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Identifying Causal Channels of Policy Reforms with Multiple Treatments and Different Types of Selection

Annabelle Doerr and Anthony Strittmatter ORCID logo

Abstract

We study the identification of channels of policy reforms with multiple treatments and different types of selection for each treatment. We disentangle reform effects into policy effects, selection effects, and time effects under the assumption of conditional independence, common trends, and an additional exclusion restriction on the non-treated. Furthermore, we show the identification of direct- and indirect policy effects after imposing additional sequential conditional independence assumptions on mediating variables. We illustrate the approach using the German reform of the allocation system of vocational training for unemployed persons. The reform changed the allocation of training from a mandatory system to a voluntary voucher system. Simultaneously, the selection criteria for participants changed, and the reform altered the composition of course types. We consider the course composition as a mediator of the policy reform. We show that the empirical evidence from previous studies reverses when considering the course composition. This has important implications for policy conclusions.

JEL-Classification: C21; J68; H43

Corresponding author: Anthony Strittmatter, CREST-ENSAE, 5 Avenue Le Chatelier, 91120 Palaiseau, France; University St. Gallen, St. Gallen, Switzerland; and CESifo, Munich, Germany, E-mail:

  1. *This study is part of the project “Regional Allocation Intensities, Effectiveness and Reform Effects of Training Vouchers in Active Labor Market Policies”, IAB project 1155. This is a joint project of the Institute for Employment Research (IAB) and the University of Freiburg. We gratefully acknowledge financial and material support from the IAB. The paper was presented at ESPE in Aarhus, CAFE Workshop in Børkop, SOLE in Washington, EALE in Ljubljana, Joint Research Centre of the European Commission, Centre for European Economic Research, and the University of Bern. We thank participants for helpful comments, in particular Hugo Bodory, Bernd Fitzenberger, Hans Fricke, Michael Lechner, Michael Knaus, Thomas Kruppe, Marie Paul, and Gesine Stephan. We are particularly grateful for detailed comments and remarks from Conny Wunsch. Furthermore, we thank two anonymous referees. The usual disclaimer applies.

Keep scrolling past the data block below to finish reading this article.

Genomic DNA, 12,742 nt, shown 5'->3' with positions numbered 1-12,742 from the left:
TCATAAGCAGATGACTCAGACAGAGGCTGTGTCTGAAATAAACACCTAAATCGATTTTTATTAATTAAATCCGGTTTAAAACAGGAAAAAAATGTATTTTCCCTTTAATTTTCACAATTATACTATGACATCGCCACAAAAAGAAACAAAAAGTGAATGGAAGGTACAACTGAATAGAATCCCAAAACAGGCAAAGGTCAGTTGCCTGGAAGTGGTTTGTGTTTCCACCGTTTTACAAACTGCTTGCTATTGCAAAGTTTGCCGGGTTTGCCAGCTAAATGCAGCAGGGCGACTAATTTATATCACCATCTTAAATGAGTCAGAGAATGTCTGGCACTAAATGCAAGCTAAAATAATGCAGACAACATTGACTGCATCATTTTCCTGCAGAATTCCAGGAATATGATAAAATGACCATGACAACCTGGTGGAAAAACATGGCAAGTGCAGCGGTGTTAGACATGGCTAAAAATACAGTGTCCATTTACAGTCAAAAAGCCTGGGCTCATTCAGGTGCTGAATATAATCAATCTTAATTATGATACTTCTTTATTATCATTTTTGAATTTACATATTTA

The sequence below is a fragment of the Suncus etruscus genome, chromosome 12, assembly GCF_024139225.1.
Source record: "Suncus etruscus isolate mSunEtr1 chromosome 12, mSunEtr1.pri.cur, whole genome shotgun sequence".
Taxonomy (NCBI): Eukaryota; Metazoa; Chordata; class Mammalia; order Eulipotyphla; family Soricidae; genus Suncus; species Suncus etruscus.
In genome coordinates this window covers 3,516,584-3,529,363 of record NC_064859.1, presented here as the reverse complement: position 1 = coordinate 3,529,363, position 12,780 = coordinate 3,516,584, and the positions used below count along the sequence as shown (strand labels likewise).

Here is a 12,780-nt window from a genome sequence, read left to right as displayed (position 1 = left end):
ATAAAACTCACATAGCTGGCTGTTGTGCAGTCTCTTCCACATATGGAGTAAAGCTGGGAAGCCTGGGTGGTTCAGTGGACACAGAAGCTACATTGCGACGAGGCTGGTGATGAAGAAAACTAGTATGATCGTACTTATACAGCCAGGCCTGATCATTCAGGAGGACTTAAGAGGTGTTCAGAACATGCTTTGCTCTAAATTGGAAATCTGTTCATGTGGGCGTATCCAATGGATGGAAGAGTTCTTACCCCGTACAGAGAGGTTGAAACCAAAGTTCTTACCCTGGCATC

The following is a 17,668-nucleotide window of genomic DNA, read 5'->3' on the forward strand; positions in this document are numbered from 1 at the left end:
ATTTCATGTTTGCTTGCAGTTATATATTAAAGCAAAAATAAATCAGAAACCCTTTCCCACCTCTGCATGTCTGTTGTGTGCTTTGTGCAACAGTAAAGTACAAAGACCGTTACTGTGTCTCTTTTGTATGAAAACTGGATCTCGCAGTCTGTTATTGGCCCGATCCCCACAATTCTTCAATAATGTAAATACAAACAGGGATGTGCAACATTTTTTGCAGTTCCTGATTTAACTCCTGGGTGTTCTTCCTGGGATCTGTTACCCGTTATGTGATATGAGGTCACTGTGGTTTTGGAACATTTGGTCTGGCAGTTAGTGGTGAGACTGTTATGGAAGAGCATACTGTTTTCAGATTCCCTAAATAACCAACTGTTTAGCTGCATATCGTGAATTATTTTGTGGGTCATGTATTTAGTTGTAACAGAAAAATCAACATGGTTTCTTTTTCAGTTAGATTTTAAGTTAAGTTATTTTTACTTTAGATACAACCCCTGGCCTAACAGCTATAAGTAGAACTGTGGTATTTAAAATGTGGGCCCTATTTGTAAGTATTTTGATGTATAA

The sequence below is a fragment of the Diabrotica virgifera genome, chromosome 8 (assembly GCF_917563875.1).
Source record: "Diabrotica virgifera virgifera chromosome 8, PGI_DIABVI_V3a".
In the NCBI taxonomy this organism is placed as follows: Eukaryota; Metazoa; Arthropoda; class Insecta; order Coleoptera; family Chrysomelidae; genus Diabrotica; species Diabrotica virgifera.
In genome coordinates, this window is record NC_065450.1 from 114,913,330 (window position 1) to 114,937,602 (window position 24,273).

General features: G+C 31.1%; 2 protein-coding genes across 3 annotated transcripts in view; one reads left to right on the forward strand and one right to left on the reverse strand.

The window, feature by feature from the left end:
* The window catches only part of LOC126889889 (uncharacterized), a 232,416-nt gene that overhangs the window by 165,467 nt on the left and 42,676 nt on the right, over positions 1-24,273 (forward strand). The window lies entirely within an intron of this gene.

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Article note

This study is part of the project “Regional Allocation Intensities, Effectiveness and Reform Effects of Training Vouchers in Active Labor Market Policies”, IAB project 1155. This is a joint project of the Institute for Employment Research (IAB) and the University of Freiburg. We gratefully acknowledge financial and material support from the IAB. The paper was presented at ESPE in Aarhus, CAFE Workshop in Børkop, SOLE in Washington, EALE in Ljubljana, Joint Research Centre of the European Commission, Centre for European Economic Research, and the University of Bern. We thank participants for helpful comments, in particular Hugo Bodory, Bernd Fitzenberger, Hans Fricke, Michael Lechner, Michael Knaus, Thomas Kruppe, Marie Paul, and Gesine Stephan. We are particularly grateful for detailed comments and remarks from Conny Wunsch. Furthermore, we thank two anonymous referees. The usual disclaimer applies.



Supplementary Material

The online version of this article offers supplementary material (https://doi.org/10.1515/jem-2019-0012).


Received: 2019-04-15
Accepted: 2020-11-05
Published Online: 2020-12-21

© 2020 Walter de Gruyter GmbH, Berlin/Boston

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